Storytelling lifeline for a homeless boy
Missing a chance to shine
“Sol’s” story is true, though I’ve changed his name out of deference for the young hero. I met him while working as Storytelling Director for Stagebridge, the US’s oldest senior theatre company
Marijo Joseph, a talented performer who often worked with Stagebridge, was teaching Sol and some of his classmates to be storytellers. The day of their school performance, Sol nearly missed his chance to shine.
When I stopped by the office to sign in, Sol was there on “house suspension”.
“Why are you here?” I asked.
“The teacher said I was talking, but it wasn’t me.” Whatever the case, at that moment Sol was about to miss one of his few chances for positive recognition.
Marijo set off to persuade his classroom teacher to give him a reprieve long enough to perform. I chatted with him briefly, then went to the auditorium.
Sol becomes the story
Minutes before he was to take the stage, Sol hurried into the room. When his turn came, he gave a first-person narrative of a slave who had rowed hundreds of others to freedom. Sol was a natural storyteller. When he performed, he was the story. Though he was the only white child in his class, Sol crawled so completely into the character his skin color didn’t matter.
My eyes were on Sol so I didn’t notice a few classmates lifting their arms to sniff their armpits in a gesture of disdain. The mockery was cruel, but Sol often did reek of unwashed clothing on an unwashed body. His home was a van with no electricity. If he did homework it was by the glow of battery-operated tap lights. Baths and clean clothes were luxuries.
The children’s teasing was not surprising. I’d seen turkeys do the same thing. They’d spot a bit of blood on another turkey and keep pecking at it, sometimes until the victim died. In this case it was Sol’s spirit they were pecking.
Sol was one of those children who talk easily with adults but have trouble finding a niche with their peers. He was one of the few white children in the school, but deep poverty and a lack of age-appropriate social skills were what isolated him from his classmates.
He adored Marijo, who inspired him to stand tall in spite of the stones life was throwing in his path. As we left the gymnasium after the performance, Sol came up to her. “Thank you,” he said. “Stagebridge has provoked my interest in storytelling.”
Wondering how to help
Success in storytelling did not improve Sol’s classroom behaviour. When she couldn’t handle him any more, the teacher transferred him across the hall, to a classroom with a male teacher.
At Stagebridge we pondered how we could help the talented but troubled young man. We decided on a modest plan to focus his energy on something besides stirring up trouble.
Aside from Marijo, he also knew one of our skilled elders, Lady Laura. She had been his classroom’s special storyteller. She was the one who had first sparked his interest in storytelling. We decided to enlist her in our scheme.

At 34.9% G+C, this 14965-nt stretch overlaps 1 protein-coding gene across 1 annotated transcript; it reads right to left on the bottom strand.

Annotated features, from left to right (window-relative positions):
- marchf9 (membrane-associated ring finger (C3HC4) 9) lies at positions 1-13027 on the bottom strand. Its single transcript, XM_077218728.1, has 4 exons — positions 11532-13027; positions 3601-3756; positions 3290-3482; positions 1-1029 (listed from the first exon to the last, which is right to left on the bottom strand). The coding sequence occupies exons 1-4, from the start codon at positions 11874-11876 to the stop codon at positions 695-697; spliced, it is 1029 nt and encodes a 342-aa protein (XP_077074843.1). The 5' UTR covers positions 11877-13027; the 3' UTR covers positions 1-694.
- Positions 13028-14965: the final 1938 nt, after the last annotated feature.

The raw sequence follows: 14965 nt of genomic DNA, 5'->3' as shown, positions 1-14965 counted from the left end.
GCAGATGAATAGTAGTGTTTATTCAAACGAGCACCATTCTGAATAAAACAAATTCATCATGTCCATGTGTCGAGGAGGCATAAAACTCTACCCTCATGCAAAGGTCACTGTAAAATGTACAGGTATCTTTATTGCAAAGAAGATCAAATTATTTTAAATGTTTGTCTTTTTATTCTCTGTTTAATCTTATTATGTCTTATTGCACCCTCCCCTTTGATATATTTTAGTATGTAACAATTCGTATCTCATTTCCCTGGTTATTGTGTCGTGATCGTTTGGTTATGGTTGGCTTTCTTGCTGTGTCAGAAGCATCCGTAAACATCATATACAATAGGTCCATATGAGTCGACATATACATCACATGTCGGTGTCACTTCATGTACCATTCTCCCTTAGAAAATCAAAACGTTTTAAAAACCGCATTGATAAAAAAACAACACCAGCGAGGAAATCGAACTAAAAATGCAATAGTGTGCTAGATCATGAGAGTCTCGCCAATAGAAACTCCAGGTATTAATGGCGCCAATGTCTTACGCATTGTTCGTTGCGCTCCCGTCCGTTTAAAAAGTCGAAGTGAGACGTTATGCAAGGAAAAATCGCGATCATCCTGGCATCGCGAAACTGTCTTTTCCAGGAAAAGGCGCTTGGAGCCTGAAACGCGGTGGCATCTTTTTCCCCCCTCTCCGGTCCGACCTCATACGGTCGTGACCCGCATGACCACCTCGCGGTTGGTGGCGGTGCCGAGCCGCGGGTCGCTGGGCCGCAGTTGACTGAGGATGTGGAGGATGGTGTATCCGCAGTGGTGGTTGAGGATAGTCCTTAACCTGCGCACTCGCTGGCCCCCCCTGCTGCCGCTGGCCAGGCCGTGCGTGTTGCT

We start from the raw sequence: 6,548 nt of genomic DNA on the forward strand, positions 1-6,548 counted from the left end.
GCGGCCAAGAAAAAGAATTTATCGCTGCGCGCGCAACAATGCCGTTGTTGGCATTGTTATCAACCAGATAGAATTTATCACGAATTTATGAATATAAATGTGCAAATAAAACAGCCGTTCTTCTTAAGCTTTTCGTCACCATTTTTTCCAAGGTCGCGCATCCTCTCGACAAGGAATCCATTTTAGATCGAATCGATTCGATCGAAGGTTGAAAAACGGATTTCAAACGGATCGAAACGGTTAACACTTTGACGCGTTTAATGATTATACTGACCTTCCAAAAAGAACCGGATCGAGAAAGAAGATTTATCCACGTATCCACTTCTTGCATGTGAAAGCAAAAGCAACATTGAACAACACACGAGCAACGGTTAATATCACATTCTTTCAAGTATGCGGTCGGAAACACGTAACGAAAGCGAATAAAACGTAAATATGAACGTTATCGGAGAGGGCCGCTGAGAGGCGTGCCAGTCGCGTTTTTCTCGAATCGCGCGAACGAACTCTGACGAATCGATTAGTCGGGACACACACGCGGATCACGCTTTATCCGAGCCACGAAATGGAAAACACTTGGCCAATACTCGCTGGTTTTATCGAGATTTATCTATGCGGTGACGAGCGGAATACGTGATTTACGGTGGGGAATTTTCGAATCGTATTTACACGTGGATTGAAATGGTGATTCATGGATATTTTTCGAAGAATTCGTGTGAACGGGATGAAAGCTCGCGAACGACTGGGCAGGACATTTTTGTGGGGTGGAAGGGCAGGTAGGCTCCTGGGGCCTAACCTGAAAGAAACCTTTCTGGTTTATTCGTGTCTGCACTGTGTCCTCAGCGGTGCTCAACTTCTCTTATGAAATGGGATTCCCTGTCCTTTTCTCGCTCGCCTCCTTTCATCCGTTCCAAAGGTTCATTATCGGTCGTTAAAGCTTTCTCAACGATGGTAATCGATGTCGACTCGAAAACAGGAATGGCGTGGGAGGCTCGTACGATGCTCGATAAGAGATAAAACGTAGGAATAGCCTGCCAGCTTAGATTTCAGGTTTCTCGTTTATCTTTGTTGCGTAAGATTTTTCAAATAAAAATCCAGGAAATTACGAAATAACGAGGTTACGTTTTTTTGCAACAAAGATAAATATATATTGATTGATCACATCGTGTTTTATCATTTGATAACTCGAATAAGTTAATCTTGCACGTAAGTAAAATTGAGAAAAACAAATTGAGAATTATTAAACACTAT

Lady Laura was a retired black school teacher. She had dealt with every kind of challenge a student could throw in a teacher’s path. She graciously agreed to go into the school and let Sol interview her, then help him write a story about her good enough to record on radio.
With Lady Laura and Sol’s teacher both supportive, I drove to the school and spoke to Sol. I reminded him that we thought he was a very talented storyteller and asked if he would be willing to interview Lady Laura and write a story for radio. He would have to agree not to act out in class between then and the radio taping, and he would have to keep up with his studies in spite of the extra work. Sol was thrilled and promised to adhere to his end of the bargain.
A small success
I’d like to report the next few weeks were smooth sailing. They weren’t. Lady Laura found working with Sol challenging. His listening and writing skills were not well developed. And, to be honest, being in close proximity to a child with no washing facilities was not always pleasant.
But they both persevered, and on the day of the radio taping, Sol was one of nine children whose stories were recorded for future broadcast on KPFA.
As usual, I had loaded my van with children and adults needing a ride to the studio. My last stop on the return trip was Sol’s. A day earlier, when I offered to pick him up at the school and take him home after the taping, he told me I could drop him off at the bus stop. He’d catch the bus home.
So I was honoured when he felt comfortable enough to let me take him all the way to the beat-up van he and his mother called home. It was parked on a freeway overpass in a neighborhood so rundown the police probably didn’t bother with anything as insignificant as a broken-down van piled high with a family’s few worldly goods.
The school year ended shortly after the radio taping. Next fall Sol was no longer in the same school. No one knew where he had gone. I’ve no idea what happened to him and don’t kid myself his life was forever transformed by his brush with storytelling.
I do know that for at least a while he knew others saw him as talented and valued. For at least a few weeks he believed he was strong enough to draw gems from the rough stones of his life. I hope the memory was a source of courage on the rough path ahead.
And sometimes, when I think of him, my heart just hurts.